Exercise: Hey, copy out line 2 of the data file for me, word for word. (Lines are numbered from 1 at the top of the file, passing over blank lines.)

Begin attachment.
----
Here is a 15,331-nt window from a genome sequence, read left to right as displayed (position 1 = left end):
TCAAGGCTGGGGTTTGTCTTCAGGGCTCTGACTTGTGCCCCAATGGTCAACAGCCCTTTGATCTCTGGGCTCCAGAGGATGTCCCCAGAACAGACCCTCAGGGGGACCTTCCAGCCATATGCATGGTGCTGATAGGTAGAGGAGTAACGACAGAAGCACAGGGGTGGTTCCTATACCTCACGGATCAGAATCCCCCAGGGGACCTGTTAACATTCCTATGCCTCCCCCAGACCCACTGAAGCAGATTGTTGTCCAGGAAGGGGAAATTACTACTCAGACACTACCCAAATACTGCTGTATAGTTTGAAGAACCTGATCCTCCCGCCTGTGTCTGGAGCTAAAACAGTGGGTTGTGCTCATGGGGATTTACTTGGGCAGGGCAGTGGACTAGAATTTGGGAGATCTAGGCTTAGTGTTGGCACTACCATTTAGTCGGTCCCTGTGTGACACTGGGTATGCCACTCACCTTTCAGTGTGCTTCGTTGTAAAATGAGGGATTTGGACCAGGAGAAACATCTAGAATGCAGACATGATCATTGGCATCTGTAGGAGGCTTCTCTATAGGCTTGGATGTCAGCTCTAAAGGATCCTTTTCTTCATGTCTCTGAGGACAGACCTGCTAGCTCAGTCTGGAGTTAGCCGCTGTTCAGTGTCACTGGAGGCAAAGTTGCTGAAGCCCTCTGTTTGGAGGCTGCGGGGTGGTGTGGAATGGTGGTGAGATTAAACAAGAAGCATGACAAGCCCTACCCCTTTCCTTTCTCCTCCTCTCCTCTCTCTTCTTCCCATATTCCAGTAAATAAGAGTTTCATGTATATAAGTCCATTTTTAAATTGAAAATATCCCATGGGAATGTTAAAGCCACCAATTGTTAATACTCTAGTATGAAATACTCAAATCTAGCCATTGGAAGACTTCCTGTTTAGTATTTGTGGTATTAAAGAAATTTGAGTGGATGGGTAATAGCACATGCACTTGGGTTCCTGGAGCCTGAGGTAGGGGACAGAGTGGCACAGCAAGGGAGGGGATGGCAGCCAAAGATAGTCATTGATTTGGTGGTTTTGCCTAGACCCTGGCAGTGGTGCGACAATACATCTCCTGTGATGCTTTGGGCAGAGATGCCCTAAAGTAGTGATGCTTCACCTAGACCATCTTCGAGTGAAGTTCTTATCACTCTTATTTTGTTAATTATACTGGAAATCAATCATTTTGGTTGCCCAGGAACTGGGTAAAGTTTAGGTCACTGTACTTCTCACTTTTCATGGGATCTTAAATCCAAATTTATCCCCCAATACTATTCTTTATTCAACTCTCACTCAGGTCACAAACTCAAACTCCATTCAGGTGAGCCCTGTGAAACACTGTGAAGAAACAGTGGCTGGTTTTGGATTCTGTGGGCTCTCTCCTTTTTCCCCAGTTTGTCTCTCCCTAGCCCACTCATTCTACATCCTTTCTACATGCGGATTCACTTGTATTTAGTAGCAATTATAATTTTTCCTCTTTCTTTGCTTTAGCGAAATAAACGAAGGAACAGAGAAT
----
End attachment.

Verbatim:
TCAAGGCTGGGGTTTGTCTTCAGGGCTCTGACTTGTGCCCCAATGGTCAACAGCCCTTTGATCTCTGGGCTCCAGAGGATGTCCCCAGAACAGACCCTCAGGGGGACCTTCCAGCCATATGCATGGTGCTGATAGGTAGAGGAGTAACGACAGAAGCACAGGGGTGGTTCCTATACCTCACGGATCAGAATCCCCCAGGGGACCTGTTAACATTCCTATGCCTCCCCCAGACCCACTGAAGCAGATTGTTGTCCAGGAAGGGGAAATTACTACTCAGACACTACCCAAATACTGCTGTATAGTTTGAAGAACCTGATCCTCCCGCCTGTGTCTGGAGCTAAAACAGTGGGTTGTGCTCATGGGGATTTACTTGGGCAGGGCAGTGGACTAGAATTTGGGAGATCTAGGCTTAGTGTTGGCACTACCATTTAGTCGGTCCCTGTGTGACACTGGGTATGCCACTCACCTTTCAGTGTGCTTCGTTGTAAAATGAGGGATTTGGACCAGGAGAAACATCTAGAATGCAGACATGATCATTGGCATCTGTAGGAGGCTTCTCTATAGGCTTGGATGTCAGCTCTAAAGGATCCTTTTCTTCATGTCTCTGAGGACAGACCTGCTAGCTCAGTCTGGAGTTAGCCGCTGTTCAGTGTCACTGGAGGCAAAGTTGCTGAAGCCCTCTGTTTGGAGGCTGCGGGGTGGTGTGGAATGGTGGTGAGATTAAACAAGAAGCATGACAAGCCCTACCCCTTTCCTTTCTCCTCCTCTCCTCTCTCTTCTTCCCATATTCCAGTAAATAAGAGTTTCATGTATATAAGTCCATTTTTAAATTGAAAATATCCCATGGGAATGTTAAAGCCACCAATTGTTAATACTCTAGTATGAAATACTCAAATCTAGCCATTGGAAGACTTCCTGTTTAGTATTTGTGGTATTAAAGAAATTTGAGTGGATGGGTAATAGCACATGCACTTGGGTTCCTGGAGCCTGAGGTAGGGGACAGAGTGGCACAGCAAGGGAGGGGATGGCAGCCAAAGATAGTCATTGATTTGGTGGTTTTGCCTAGACCCTGGCAGTGGTGCGACAATACATCTCCTGTGATGCTTTGGGCAGAGATGCCCTAAAGTAGTGATGCTTCACCTAGACCATCTTCGAGTGAAGTTCTTATCACTCTTATTTTGTTAATTATACTGGAAATCAATCATTTTGGTTGCCCAGGAACTGGGTAAAGTTTAGGTCACTGTACTTCTCACTTTTCATGGGATCTTAAATCCAAATTTATCCCCCAATACTATTCTTTATTCAACTCTCACTCAGGTCACAAACTCAAACTCCATTCAGGTGAGCCCTGTGAAACACTGTGAAGAAACAGTGGCTGGTTTTGGATTCTGTGGGCTCTCTCCTTTTTCCCCAGTTTGTCTCTCCCTAGCCCACTCATTCTACATCCTTTCTACATGCGGATTCACTTGTATTTAGTAGCAATTATAATTTTTCCTCTTTCTTTGCTTTAGCGAAATAAACGAAGGAACAGAGAAT